Big Finish Folly, Part 67 – Whispers of Terror, by Justin Richards
A visit to the Museum of Aural Antiquities coincides with a dark plot to “revise” some of the museum’s exhibits. On the eve of planet-wide elections, Beth Pernell wants to use recordings of the now-deceased visionary actor and politician Visteen Krane to prop up her own bid for power. But as strange voices echo around the museum and the bodies begin to pile up, could it be that Visteen Krane is not quite as dead as everyone believes him to be? Pause for the Doctor’s arrival, then fast forward to the action… Read the rest of this entry
So, summer’s here and it’s time for more positivity! It’s especially good news this time around, from friend and colleague Stuart Sheard, who spent the last five years working for the less-than-grateful Nipper before we were both unceremoniously scrapped. Stu has a masterplan, and now it is coming to fruition…
If you go here, (hosted by Alternative Barnsley) you’ll get the full interview, but the basic gen is that Stu is taking the bull by the horns and opening a new independent music shop in Barnsley – Debut Records – to fill the void that HMV has left. There’s a definite gap in the market, despite the fact that this is a brave move in these uncertain times, and I certainly wish him all the best. (Hence the plug, of course!)
You can follow Stu’s adventures in retail on Facebook and Twitter and, most importantly, when the shop opens at the end of this month you can go and say hi to the man himself and Support the High Street.
Big Finish Folly, Part 66 – The First Sontarans, by Andrew Smith
Earth, 1872: The Doctor and Peri almost literally trip over a transmitter beacon on the Moon. “We are here,” it is sending out to the cosmos. But who is “we”? And why have they come to Earth? The Doctor investigates, but Earth may not survive the answer… Read the rest of this entry
Big Finish Folly, Part 65 – Power Play, by Gary Hopkins
Chased to Earth by the intergalactic police, The Doctor is forced down near a new nuclear power station. While Peri gets tangled up with the power station’s rather unctuous PR manager, the Doctor bumps into somebody who never thought she would see him again. But far from being delighted by the reunion, old companion Victoria Waterfield just wants to kill the Doctor. And the clock is ticking… Read the rest of this entry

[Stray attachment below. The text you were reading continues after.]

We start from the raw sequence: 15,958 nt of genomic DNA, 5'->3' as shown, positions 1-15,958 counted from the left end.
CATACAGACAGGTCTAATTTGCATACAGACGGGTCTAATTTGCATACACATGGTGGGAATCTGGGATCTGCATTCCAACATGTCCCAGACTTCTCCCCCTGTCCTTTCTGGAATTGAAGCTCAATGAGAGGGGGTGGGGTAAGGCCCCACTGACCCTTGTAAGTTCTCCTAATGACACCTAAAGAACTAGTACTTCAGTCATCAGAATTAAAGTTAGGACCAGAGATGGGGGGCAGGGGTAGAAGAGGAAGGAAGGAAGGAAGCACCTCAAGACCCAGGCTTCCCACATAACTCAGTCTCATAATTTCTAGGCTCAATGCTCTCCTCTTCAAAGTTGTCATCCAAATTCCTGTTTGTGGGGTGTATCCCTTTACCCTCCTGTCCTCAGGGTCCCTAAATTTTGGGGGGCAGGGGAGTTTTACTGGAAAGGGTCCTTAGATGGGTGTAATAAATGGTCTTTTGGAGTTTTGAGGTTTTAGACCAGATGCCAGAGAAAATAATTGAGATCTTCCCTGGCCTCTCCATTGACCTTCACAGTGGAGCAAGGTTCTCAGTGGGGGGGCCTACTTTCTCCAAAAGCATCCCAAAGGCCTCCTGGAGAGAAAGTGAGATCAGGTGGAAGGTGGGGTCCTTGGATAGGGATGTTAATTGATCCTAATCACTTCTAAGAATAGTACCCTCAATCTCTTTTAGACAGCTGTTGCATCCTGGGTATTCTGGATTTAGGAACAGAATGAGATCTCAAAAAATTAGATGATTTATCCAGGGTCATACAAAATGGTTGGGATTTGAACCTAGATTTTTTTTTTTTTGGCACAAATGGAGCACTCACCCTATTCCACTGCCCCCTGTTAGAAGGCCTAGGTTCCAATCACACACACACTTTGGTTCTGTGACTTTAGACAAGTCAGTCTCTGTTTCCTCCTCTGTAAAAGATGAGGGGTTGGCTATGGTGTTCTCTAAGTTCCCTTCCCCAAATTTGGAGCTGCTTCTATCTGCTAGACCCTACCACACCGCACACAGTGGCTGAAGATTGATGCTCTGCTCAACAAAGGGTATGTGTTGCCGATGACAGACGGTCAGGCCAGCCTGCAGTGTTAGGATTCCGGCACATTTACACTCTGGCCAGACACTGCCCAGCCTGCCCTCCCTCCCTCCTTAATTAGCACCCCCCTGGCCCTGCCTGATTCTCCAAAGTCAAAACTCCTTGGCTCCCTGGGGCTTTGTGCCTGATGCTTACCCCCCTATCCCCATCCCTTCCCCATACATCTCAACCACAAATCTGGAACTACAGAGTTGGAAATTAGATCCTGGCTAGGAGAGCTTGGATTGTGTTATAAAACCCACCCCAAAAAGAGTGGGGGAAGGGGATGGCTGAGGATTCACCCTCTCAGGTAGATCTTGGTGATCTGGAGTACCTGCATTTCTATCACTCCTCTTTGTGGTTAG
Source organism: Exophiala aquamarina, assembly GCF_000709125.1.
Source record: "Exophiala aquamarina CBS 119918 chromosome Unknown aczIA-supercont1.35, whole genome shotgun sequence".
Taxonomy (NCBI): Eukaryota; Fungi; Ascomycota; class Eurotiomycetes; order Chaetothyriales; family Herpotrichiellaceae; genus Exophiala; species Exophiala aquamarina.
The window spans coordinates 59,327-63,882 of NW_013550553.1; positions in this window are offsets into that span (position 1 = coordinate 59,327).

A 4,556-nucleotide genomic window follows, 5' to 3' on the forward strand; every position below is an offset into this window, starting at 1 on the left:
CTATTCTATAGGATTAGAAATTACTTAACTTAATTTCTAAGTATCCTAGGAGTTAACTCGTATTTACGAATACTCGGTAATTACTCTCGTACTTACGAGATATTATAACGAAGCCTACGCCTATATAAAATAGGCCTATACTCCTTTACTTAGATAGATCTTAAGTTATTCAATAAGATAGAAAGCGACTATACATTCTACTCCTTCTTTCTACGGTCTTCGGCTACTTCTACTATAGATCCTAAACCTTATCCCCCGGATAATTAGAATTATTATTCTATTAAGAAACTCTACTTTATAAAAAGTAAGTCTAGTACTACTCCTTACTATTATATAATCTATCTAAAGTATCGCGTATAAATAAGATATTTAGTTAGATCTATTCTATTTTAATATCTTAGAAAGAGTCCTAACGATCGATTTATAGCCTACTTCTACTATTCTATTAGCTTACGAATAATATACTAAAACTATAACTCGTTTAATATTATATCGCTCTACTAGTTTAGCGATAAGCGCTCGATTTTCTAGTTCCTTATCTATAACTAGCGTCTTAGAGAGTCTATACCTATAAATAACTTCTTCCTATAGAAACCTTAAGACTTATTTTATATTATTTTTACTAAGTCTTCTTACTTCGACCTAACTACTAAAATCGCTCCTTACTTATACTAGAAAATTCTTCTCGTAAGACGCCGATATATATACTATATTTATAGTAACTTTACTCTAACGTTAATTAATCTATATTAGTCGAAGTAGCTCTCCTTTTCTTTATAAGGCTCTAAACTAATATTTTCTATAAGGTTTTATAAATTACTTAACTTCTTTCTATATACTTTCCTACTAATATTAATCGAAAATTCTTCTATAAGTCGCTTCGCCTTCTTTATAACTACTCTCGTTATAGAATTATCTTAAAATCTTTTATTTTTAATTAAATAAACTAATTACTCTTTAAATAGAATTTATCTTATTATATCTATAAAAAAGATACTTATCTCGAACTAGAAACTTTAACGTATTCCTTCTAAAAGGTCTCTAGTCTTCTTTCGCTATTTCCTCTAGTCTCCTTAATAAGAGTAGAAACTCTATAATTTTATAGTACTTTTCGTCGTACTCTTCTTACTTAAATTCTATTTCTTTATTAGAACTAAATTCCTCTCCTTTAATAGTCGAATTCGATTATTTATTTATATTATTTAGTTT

Whoops. I’ve fallen behind schedule here – how dafunk did that happen? The days are just flying by, and Big Finish Folly has missed an episode! Well, that’s easy to put right. Here’s the start of another “season” of Sixth Doctor plays, beginning with another triptych of Lost Stories. And the return of some iconic bad guys too…
Big Finish Folly, Part 64 – The Guardians of Prophecy, by Johnny Byrne and Jonathan Morris.
The world of Serenity is the only surviving remnant of the Union of Traken. Peaceful for the last thousand years, governed by an artificial intelligence named Prophecy, Serenity is however on the verge of outright civil war. And deep in an underground tomb, the planet’s legacy of pure evil is about to be awoken… Yep, it’s time for the Doctor to arrive…
This is a proper nostalgia trip. The Master and Nyssa aside, the one thing people remember most about The Keeper of Traken is the rock-hard bad guy statue, the Melkur. A wonderfully designed monster, all curves and lines, the Melkur come in numbers here, blasting scenery to pieces. Even better, they’re voiced by the chap who originally had to wear the awkward rubber costume, The Bill’s own Graham Cole. Bad as they are however, they are overshadowed by Stephen Thorne’s excellently over-the-top Malador.
A fast-paced four-parter, Guardians of Prophecy takes care of all the usual tropes within the first episode – foreshadowing evil, bickering bureaucrats, fomenting revolution, canny tomb raiders, Tardis pulled off-course – and then spends the remainder of its running time making things explode. I like it, but it doesn’t really make for anything really deep. However since this is supposed to be a “missing 80s” episode, depth is perhaps optional. Nothing really grates, which is down to Jonathan Morris’s adaptation of the source material, and this would be a pretty decent story to use as an introduction to the audio plays for anybody who fancies dipping into them.
¹Captain Beefheart’s debut album – and easily the least “difficult” to listen to – was called Safe As Milk.